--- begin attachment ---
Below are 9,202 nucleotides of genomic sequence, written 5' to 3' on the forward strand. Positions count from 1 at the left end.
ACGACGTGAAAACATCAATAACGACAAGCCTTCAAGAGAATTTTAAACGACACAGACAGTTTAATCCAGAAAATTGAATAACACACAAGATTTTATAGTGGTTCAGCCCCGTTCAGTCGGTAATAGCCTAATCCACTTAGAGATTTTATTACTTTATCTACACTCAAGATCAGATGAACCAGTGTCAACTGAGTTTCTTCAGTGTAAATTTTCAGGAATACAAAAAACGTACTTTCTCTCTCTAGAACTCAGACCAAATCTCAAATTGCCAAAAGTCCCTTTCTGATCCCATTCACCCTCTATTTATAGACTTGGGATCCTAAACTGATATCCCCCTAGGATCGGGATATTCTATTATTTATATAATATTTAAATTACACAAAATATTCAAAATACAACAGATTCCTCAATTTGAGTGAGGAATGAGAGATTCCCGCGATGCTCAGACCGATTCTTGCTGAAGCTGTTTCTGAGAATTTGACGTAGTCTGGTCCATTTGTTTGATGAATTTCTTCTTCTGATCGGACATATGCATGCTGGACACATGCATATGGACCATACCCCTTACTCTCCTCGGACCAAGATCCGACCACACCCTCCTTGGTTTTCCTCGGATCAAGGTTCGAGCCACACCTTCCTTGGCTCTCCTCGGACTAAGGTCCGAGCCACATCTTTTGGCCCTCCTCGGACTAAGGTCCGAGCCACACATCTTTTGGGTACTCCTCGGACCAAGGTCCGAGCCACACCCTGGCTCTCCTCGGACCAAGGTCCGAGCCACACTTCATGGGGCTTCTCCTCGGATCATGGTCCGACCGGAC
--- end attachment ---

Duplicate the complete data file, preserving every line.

Below are 9,202 nucleotides of genomic sequence, written 5' to 3' on the forward strand. Positions count from 1 at the left end.
ACGACGTGAAAACATCAATAACGACAAGCCTTCAAGAGAATTTTAAACGACACAGACAGTTTAATCCAGAAAATTGAATAACACACAAGATTTTATAGTGGTTCAGCCCCGTTCAGTCGGTAATAGCCTAATCCACTTAGAGATTTTATTACTTTATCTACACTCAAGATCAGATGAACCAGTGTCAACTGAGTTTCTTCAGTGTAAATTTTCAGGAATACAAAAAACGTACTTTCTCTCTCTAGAACTCAGACCAAATCTCAAATTGCCAAAAGTCCCTTTCTGATCCCATTCACCCTCTATTTATAGACTTGGGATCCTAAACTGATATCCCCCTAGGATCGGGATATTCTATTATTTATATAATATTTAAATTACACAAAATATTCAAAATACAACAGATTCCTCAATTTGAGTGAGGAATGAGAGATTCCCGCGATGCTCAGACCGATTCTTGCTGAAGCTGTTTCTGAGAATTTGACGTAGTCTGGTCCATTTGTTTGATGAATTTCTTCTTCTGATCGGACATATGCATGCTGGACACATGCATATGGACCATACCCCTTACTCTCCTCGGACCAAGATCCGACCACACCCTCCTTGGTTTTCCTCGGATCAAGGTTCGAGCCACACCTTCCTTGGCTCTCCTCGGACTAAGGTCCGAGCCACATCTTTTGGCCCTCCTCGGACTAAGGTCCGAGCCACACATCTTTTGGGTACTCCTCGGACCAAGGTCCGAGCCACACCCTGGCTCTCCTCGGACCAAGGTCCGAGCCACACTTCATGGGGCTTCTCCTCGGATCATGGTCCGACCGGAC